Photocentric has been moving forward with a number of initiatives.
The UK-based company is well-known as one of the few base providers of photopolymer resin that is remade into countless resin products from their clients. They also produce many resins with their own branding.
But in the past ten years they’ve also delved directly into 3D printing, rather than just supplying materials. They produced an increasingly powerful series of resin 3D printers, which now include the mighty Liquid Crystal Titan, which they bill as the “largest, high resolution LCD 3D printer in the world”. This device has a massive build volume of 700 x 395 x 1200 mm, with a pixel size of less than 0.1mm.
This capability has led to their equipment being frequently used for end-use part production: you can squeeze a great many parts into their build volume in a single print job.
During the pandemic, the company opened up a parts production service using printer inventory, which apparently was quite successful.
How successful? We were told one of their customers (using Magna 3D printers) received an order for one million parts, which is obviously one of, if not the largest single production order for 3D printed components yet seen.
One of their most interesting recent ventures is a partnership with General Lattice. Their software allows 3D models to be generated with complex lattice structures that are easily 3D printed by Photocentric’s equipment. The lattices dramatically lower the weight of parts as well as reducing the material usage.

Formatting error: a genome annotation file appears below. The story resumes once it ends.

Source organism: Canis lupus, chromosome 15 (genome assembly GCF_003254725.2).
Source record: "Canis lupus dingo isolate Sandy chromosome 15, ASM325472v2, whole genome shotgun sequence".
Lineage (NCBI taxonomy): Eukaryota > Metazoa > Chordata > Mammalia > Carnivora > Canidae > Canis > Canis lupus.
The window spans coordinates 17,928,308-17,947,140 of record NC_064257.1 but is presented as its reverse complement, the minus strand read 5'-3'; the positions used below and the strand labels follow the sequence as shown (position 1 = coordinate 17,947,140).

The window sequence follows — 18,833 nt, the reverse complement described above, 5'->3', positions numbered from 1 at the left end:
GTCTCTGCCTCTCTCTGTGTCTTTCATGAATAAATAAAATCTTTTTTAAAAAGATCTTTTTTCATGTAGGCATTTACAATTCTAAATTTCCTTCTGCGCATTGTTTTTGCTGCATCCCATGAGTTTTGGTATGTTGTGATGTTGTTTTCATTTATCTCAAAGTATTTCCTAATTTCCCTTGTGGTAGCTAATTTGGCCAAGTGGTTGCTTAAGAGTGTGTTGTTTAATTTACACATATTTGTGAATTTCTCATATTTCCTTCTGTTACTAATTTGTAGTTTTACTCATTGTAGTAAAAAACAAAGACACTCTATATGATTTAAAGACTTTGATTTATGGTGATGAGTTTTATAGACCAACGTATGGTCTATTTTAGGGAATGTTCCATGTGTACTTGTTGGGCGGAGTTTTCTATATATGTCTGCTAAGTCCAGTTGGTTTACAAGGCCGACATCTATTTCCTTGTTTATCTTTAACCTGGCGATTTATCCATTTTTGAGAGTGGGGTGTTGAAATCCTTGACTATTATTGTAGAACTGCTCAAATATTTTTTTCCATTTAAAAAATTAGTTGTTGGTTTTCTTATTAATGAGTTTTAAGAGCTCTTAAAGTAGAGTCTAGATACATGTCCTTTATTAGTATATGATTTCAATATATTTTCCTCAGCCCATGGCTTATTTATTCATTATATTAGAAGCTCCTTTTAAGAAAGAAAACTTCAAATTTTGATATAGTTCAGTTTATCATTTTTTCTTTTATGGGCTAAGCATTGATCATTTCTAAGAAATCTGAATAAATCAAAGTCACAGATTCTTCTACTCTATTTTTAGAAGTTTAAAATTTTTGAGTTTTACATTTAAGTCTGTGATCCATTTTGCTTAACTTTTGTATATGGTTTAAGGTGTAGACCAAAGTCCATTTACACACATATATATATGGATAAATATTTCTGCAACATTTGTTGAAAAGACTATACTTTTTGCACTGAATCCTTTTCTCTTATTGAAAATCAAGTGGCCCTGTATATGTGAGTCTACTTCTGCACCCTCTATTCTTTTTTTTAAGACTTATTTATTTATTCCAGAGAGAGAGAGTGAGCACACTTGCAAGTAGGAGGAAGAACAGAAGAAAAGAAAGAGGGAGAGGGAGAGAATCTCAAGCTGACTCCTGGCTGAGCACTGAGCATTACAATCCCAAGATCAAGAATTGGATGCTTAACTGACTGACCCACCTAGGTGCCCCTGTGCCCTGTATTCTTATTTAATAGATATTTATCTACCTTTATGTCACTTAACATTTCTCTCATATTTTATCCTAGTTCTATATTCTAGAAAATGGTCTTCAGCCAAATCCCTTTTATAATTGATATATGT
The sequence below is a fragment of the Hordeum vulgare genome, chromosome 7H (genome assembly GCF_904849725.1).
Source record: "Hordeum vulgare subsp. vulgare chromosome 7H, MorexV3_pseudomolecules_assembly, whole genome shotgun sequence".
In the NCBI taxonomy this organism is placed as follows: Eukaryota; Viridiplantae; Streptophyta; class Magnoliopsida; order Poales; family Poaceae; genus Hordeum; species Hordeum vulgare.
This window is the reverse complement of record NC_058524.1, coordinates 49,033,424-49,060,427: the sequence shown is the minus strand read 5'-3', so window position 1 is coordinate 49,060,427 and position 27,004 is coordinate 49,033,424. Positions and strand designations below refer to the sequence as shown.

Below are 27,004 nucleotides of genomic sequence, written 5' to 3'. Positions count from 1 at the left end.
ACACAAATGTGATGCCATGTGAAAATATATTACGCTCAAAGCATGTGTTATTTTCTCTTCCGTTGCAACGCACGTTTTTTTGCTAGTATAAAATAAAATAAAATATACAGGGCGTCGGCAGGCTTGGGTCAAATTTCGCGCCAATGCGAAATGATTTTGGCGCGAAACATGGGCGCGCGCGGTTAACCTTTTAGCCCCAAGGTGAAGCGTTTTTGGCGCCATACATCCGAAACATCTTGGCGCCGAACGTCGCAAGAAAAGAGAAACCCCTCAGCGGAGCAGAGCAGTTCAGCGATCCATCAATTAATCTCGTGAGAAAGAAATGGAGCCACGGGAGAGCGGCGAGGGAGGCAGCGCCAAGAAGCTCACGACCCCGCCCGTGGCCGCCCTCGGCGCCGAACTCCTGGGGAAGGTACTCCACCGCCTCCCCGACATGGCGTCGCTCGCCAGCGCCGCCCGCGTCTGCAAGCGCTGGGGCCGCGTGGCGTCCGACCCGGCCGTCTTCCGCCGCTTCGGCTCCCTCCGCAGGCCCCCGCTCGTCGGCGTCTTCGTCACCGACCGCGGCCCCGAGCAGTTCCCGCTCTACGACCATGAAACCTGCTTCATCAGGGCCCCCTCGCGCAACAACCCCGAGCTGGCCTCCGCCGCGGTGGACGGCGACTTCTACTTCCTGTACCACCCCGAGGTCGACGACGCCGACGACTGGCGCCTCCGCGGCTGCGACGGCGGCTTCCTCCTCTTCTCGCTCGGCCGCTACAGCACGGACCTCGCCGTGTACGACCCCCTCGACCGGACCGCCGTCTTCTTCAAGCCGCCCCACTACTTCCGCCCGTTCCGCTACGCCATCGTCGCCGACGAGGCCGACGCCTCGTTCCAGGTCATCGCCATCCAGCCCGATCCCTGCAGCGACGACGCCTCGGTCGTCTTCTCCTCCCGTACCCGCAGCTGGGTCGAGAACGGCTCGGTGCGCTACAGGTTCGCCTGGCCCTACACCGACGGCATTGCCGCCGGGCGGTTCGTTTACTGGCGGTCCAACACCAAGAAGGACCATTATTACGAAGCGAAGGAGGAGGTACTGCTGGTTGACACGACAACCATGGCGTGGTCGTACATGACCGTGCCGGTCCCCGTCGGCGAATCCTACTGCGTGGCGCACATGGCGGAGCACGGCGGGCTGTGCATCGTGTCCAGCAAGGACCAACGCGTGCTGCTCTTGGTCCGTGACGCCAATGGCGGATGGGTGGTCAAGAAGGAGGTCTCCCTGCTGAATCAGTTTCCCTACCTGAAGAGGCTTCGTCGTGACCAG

At top you can see several examples of how lattices can be used with their system.
We’re also told Photocentric has been working with BASF on spray coatings for 3D prints. These would be able to provide different colors for prints, as well as introducing other useful properties. This is an area that I don’t believe has been fully explored by the industry, so I am interested to see how this works out.
The company has tapped into what could be a huge and growing market niche: high resolution production parts. Their equipment is ideal for this purpose, and their supply of photopolymer resins and partnerships with chemical companies will complement their hardware capabilities.
Things are looking up for Photocentric, as they continue to expand their operations. I have a suspicion their US office, based in Phoenix, will be quite busy in coming years.